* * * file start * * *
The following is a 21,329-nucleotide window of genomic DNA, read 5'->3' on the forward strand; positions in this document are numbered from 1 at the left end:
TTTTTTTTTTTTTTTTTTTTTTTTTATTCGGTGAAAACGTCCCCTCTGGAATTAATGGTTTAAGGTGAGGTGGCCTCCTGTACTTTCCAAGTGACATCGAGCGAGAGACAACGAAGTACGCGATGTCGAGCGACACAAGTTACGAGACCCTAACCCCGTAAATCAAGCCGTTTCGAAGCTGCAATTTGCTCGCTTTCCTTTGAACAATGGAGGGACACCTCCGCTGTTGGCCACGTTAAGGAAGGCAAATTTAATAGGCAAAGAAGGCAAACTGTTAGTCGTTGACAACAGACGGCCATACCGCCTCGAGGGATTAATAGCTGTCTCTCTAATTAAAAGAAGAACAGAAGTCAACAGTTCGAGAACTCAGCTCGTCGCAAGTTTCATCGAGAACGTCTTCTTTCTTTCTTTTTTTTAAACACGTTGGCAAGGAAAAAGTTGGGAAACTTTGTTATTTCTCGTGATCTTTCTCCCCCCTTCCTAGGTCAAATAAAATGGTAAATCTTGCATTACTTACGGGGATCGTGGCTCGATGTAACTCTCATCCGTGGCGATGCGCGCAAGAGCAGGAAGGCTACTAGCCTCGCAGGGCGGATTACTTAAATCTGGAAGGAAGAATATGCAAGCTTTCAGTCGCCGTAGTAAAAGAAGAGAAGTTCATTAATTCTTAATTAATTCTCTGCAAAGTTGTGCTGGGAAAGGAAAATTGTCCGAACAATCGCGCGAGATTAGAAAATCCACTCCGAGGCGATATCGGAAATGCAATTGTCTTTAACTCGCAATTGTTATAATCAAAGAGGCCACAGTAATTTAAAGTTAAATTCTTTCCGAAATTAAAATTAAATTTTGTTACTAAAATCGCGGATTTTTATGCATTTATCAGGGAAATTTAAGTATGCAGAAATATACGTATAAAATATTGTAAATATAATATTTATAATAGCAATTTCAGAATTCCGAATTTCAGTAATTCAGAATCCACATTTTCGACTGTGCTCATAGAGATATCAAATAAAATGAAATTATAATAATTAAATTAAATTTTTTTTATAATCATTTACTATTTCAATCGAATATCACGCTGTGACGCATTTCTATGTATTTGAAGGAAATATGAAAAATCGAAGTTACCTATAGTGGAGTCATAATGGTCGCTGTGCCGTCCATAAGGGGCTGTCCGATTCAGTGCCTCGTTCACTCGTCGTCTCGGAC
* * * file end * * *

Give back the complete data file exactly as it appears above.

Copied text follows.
The following is a 21,329-nucleotide window of genomic DNA, read 5'->3' on the forward strand; positions in this document are numbered from 1 at the left end:
TTTTTTTTTTTTTTTTTTTTTTTTTATTCGGTGAAAACGTCCCCTCTGGAATTAATGGTTTAAGGTGAGGTGGCCTCCTGTACTTTCCAAGTGACATCGAGCGAGAGACAACGAAGTACGCGATGTCGAGCGACACAAGTTACGAGACCCTAACCCCGTAAATCAAGCCGTTTCGAAGCTGCAATTTGCTCGCTTTCCTTTGAACAATGGAGGGACACCTCCGCTGTTGGCCACGTTAAGGAAGGCAAATTTAATAGGCAAAGAAGGCAAACTGTTAGTCGTTGACAACAGACGGCCATACCGCCTCGAGGGATTAATAGCTGTCTCTCTAATTAAAAGAAGAACAGAAGTCAACAGTTCGAGAACTCAGCTCGTCGCAAGTTTCATCGAGAACGTCTTCTTTCTTTCTTTTTTTTAAACACGTTGGCAAGGAAAAAGTTGGGAAACTTTGTTATTTCTCGTGATCTTTCTCCCCCCTTCCTAGGTCAAATAAAATGGTAAATCTTGCATTACTTACGGGGATCGTGGCTCGATGTAACTCTCATCCGTGGCGATGCGCGCAAGAGCAGGAAGGCTACTAGCCTCGCAGGGCGGATTACTTAAATCTGGAAGGAAGAATATGCAAGCTTTCAGTCGCCGTAGTAAAAGAAGAGAAGTTCATTAATTCTTAATTAATTCTCTGCAAAGTTGTGCTGGGAAAGGAAAATTGTCCGAACAATCGCGCGAGATTAGAAAATCCACTCCGAGGCGATATCGGAAATGCAATTGTCTTTAACTCGCAATTGTTATAATCAAAGAGGCCACAGTAATTTAAAGTTAAATTCTTTCCGAAATTAAAATTAAATTTTGTTACTAAAATCGCGGATTTTTATGCATTTATCAGGGAAATTTAAGTATGCAGAAATATACGTATAAAATATTGTAAATATAATATTTATAATAGCAATTTCAGAATTCCGAATTTCAGTAATTCAGAATCCACATTTTCGACTGTGCTCATAGAGATATCAAATAAAATGAAATTATAATAATTAAATTAAATTTTTTTTATAATCATTTACTATTTCAATCGAATATCACGCTGTGACGCATTTCTATGTATTTGAAGGAAATATGAAAAATCGAAGTTACCTATAGTGGAGTCATAATGGTCGCTGTGCCGTCCATAAGGGGCTGTCCGATTCAGTGCCTCGTTCACTCGTCGTCTCGGAC